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stance the father of Annibal, whose dying injunction to his son was, that he should never forgive the Romans: this precept he must swear he would obey. And many children learn of their parents now the same lesson. They are apt to learn, and they often have precept and practice to teach them. "Cursed parents! Cursed children!"

But let the heart be once subdued by the grace of God, and the lesson of the text is easily learned. The doctrine is simply this. If one treats us unkindly, we must treat him well. If he defame, let us say the kindest things possible of him. If he hurt our interest, let us advance his. If he expose our faults, let us cover his. If he will not oblige us, we must do kindnesses to him. If

he deals reproach, we must practice no retort. If he curse us we must pray for him; if he hunger we must feed him, and if he thirst give him drink. If he smite us on the one cheek, turn the other. In one word, when he has done his best to injure us, let us do our best to bless and comfort him.

It may be well, when possible, to do another good in the very article in which he has intended our hurt. This will be entering the list with him, and will bring our virtues into a close comparison with his iniquities; thus shall we heap coals of fire on his head, and he be not a rock, shall melt and subdue him. When we would overcome an enemy with kindness, we make his conscience our ally, and bring him to hate himself and respect us. Then his weapons recoil upon his own head, and his violent dealings come down upon his own pate. We conquer him by love.

But in every effort of this nature we must feel kindly. A counterfeit affection will not bear us through. The heart must be primarily consulted in every such act of Christian revenge. Else the hypocrisy will be evident, and the defeat certain. When Paul said to the high priest, who had commanded him to be unlawfully smitten, "God shall smite thee, thou whited wall," he neither obeyed the injunction of the text, nor was in a proper state of mind to obey it. Not even piety will render it certain that we shall feel kindly under abuse. In the blessed Jesus we have the only example that never failed. He was proof against every attack. The only case in which he exhibited the appearance of anger, was when his Father's house was made a den of thieves; and then he was angry without sin. Let our temper be like his, and we shall find it easy to do right; and to be like him, we are infinitely obligated.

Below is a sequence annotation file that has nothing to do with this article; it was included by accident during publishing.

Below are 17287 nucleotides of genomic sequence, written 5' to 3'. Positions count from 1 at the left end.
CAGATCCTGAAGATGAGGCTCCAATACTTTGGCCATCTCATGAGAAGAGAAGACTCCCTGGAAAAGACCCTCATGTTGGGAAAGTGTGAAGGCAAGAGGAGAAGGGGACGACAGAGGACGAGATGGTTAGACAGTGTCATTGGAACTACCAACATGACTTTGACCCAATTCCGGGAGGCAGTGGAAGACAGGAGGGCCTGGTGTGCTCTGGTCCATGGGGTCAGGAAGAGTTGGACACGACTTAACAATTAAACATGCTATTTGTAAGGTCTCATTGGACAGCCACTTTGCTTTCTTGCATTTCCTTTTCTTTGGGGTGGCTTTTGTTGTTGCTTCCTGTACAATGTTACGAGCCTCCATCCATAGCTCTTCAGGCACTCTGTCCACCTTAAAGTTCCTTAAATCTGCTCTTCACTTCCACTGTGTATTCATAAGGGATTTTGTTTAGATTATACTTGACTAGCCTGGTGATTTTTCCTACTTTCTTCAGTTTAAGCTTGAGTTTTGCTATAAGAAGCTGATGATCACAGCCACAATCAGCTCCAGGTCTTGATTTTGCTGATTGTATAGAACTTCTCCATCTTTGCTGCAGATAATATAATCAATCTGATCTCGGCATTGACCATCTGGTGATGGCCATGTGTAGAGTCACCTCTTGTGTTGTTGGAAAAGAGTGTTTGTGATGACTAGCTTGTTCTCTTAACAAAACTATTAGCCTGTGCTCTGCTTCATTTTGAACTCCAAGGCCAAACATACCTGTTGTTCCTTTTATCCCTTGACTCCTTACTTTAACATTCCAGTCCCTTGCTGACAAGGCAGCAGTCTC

It may greatly help us, when we come in contact with unhal

lowed passions, to reflect, that not certainly is the man our enemy, who may be tempted to treat us unkindly. When he has done us this one injury, if we bear it with a Christian temper, he may remain kindly disposed to us, may become a firm and steady friend: while our wrath and revenge may erect him into a subtle and dangerous enemy. He may have made his onset upon us in an hour of irritation, and may be in an hour, more ashamed of himself than we are of him.

Is the offender an ungodly man, there is a single thought that must prepare us to meet his rage with calmness. He has no treasure in the heavens. He is passing on to the blackness of darkness for ever. We shall see him when a few days have gone by, unless the grace of God prevent, covered with shame and confusion. His harvest will be passed and his summer ended, and he not saved. And can we be angry to-day with one who is to perish to-morrow? Can any sensation but pity control us, while we see a deluded man raving on the very threshold of perdition?

Or is the offender a Christian, then how it should shame us to become angry with him. Angry with a brother, a follower of the Lord Jesus! He could not intend me wrong; his judgment erred; he will ask forgiveness, before the sun goes down, of God and of me. The followers of the Lord Jesus bite and devour one another! "O, tell it not in Gath; publish it not in the streets of Askalon!" The Savior must not be so wounded in the house of his friends. Let me have, I will not say my religion, let me have my reason in exercise, and I will bear any thing from a child of God. For my right hand, I will not raise it against one who is heir with me to an inheritance in the skies, and is to help me adore the Lamb for ever. Joint heirs with Jesus Christ! what a binding influence has this thought upon Christian hearts.